New York’s adult-use cannabis market expects to be immense once it reaches maturity. Various reports suggest the marketplace could earn between $1 billion and $3 billion annually in the coming years.
Success will be determined, in large part, by the state’s ability to address the unlicensed market, sometimes referred to as the legacy market. States like California and Colorado have generated high sales but continue to struggle with unlicensed grows and dispensaries.
New York’s Cannabis Control Board (CCB) and Office of Cannabis Management (OCM) have released legislation incrementally. In April, the state granted over 200 conditional marijuana cultivator licenses to existing hemp farmers. On June 1, the CCB approved its first set of packaging, labeling and advertising regulations. Plans have also been made to issue approximately the first 100 licenses to people most affected by the drug war.
No further clarity has been given regarding license availability. In the meantime, a surge of unlicensed dispensaries has begun to open. Stores include brick and mortar, pop-up and mobile sales sites using the state’s current grey area gifting laws. Numerous operators assume early launching is the natural step to gaining an adult use license. Others caution that such a measure may eventually bite aspiring legal operators.
How Many Businesses Are Selling Weed In New York City Right Now?
Unlicensed stores and sellers are popping up across the state. No more so than New York City, which consumed 77.44 metric tons per year of pot per year, according to a 2018 study. Sources offered various broad estimates of how many operate in New York City today, with most answers ranging between 100 and over 1000.
The city has its fair share of licensed locations, with names like Curaleaf (OTC: CURLF), Columbia Care, MedMen (OTC: MMNFF), RISE and Etain, all having a presence across the boroughs. A search on Google reveals scores of unlicensed shops. A deeper dive via community cannabis contacts or a stroll in certain parts of the city will likely show others, including standalone sellers in the park and bodegas.
Most sources noted that tracking how many sellers operate in New York City today is difficult.
“If you include every bodega and smoke shop selling unlicensed and untested cannabis, it’s easily in the hundreds, if not the thousands,” said Mike Zaytsev, academic director for LIM College’s cannabis degree program.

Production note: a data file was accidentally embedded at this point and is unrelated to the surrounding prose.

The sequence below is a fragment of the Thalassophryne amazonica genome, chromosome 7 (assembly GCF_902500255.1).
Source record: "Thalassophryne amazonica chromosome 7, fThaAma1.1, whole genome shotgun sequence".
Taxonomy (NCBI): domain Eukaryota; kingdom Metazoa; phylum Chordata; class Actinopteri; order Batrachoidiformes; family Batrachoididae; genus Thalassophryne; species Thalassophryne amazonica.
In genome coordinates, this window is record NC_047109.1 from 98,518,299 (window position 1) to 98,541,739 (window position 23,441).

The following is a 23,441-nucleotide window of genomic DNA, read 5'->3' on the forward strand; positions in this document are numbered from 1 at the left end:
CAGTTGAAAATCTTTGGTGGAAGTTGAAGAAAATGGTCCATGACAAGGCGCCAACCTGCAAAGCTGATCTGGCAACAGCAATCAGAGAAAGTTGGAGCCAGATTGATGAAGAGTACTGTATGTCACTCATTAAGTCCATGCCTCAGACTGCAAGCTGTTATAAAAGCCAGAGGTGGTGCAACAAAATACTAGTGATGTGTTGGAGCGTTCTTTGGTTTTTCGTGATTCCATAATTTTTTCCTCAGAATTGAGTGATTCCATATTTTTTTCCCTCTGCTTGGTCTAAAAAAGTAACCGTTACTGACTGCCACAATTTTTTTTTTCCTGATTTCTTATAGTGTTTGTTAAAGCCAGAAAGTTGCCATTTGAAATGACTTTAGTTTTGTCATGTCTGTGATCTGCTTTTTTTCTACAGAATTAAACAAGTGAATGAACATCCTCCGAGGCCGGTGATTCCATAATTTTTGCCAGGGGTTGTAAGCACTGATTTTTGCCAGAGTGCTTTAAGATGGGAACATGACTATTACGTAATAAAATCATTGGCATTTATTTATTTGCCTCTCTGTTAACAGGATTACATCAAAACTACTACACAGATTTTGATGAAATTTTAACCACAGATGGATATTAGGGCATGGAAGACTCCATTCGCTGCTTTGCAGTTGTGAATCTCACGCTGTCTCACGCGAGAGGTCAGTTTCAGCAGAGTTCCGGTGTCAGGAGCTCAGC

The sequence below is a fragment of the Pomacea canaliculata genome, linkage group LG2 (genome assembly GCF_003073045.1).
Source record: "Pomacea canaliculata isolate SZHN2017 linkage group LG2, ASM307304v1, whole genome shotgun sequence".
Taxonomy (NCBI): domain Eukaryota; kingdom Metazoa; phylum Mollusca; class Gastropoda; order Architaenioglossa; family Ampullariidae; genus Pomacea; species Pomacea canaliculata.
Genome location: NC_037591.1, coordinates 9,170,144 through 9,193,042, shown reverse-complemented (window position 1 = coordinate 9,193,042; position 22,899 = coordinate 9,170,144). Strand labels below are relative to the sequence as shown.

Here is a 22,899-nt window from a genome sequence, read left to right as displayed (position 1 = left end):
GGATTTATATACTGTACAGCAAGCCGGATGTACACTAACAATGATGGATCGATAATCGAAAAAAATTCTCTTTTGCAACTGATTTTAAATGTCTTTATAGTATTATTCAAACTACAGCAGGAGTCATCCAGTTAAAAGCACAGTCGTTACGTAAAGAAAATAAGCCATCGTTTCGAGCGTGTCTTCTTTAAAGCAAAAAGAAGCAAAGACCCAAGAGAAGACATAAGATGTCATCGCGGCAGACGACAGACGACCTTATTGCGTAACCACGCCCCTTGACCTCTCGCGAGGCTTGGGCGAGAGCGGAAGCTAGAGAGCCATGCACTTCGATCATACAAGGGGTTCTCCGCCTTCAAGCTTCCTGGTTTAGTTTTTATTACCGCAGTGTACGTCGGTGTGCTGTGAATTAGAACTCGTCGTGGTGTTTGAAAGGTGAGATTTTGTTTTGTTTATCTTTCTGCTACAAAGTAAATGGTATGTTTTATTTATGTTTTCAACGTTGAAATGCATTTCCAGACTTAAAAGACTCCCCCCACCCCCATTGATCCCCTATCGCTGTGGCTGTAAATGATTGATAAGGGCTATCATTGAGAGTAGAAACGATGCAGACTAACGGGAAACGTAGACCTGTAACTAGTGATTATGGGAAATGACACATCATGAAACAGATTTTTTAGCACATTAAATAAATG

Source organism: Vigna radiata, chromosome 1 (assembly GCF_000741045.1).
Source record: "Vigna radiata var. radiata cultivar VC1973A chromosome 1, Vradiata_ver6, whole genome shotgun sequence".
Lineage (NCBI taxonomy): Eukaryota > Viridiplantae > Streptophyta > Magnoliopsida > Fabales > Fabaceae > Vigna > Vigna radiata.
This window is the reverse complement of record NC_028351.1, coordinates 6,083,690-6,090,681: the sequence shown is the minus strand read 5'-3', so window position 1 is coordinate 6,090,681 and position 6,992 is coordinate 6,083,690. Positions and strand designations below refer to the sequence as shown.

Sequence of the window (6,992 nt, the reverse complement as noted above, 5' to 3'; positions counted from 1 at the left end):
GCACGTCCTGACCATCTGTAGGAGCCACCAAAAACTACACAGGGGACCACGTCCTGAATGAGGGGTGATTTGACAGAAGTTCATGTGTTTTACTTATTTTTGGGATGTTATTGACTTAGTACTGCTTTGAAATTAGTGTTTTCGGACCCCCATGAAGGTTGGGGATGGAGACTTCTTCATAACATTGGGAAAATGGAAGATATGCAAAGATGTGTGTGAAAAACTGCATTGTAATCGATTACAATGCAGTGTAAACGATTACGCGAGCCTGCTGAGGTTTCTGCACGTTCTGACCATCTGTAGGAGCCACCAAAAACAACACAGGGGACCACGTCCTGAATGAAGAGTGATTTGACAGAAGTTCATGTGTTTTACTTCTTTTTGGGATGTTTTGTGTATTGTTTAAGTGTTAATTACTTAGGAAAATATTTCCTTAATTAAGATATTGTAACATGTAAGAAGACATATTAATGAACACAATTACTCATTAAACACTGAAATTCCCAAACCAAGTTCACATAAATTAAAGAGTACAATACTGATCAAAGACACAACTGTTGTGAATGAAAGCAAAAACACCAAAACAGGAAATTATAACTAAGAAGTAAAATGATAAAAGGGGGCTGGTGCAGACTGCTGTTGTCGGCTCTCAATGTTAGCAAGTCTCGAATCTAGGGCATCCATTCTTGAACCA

Gregory M. Tannor, executive managing director and principal at real estate firm Lee & Associates NYC, said that when considering illegal shops and bodegas, “Every day there are new smoke shops opening throughout the city.”
If using recent OCM reporting, there were at least 52 illegal storefronts across the state as of early 2022. In July, five months after announcing it had sent out cease and desist letters, the OCM announced it issued 52 warnings to various unlicensed operators that you can read here. However, some outlets report that non-cannabis operators were named, calling into question the list’s accuracy.
Why Open Now?
Some unlicensed operators believe that if they open now, they are likely to win a retail license once the state begins issuing permits. Some offered caution to those individuals.
Kassia Graham, co-founder and social media director for Cannaclusive, said that the state is taking note even if it seems lax on enforcement. She feels that entering the market now only makes sense if the operator has no interest in becoming licensed. Graham expects the illicit market to continue in New York past legalization like in other states.
“We’ll continue to see a thriving legacy market due to the costs, compliance, and legal issues related to making the jump to the legal realm of the industry,” she opined.
Andrew Livingston, the director of economics and research at Vicente Sederberg LLP, offered a similar opinion.
“The risk of being disqualified for operating an illegal enterprise is not a significant cost to those who are not interested or do not have the ability to open a licensed cannabis business,” He said.
Livingston added that the allure of quicker revenue in the illicit market likely further fuels the interest of some illegal operators.
Potential licensing bans might not faze existing grey operators already doing well for themselves. LIM’s Zaytsev feels it’s safe to assume that operators will continue on if they already have success.
“Why would any of them stop,” he asked, adding, “They’re doing quite well, from what I’ve heard.”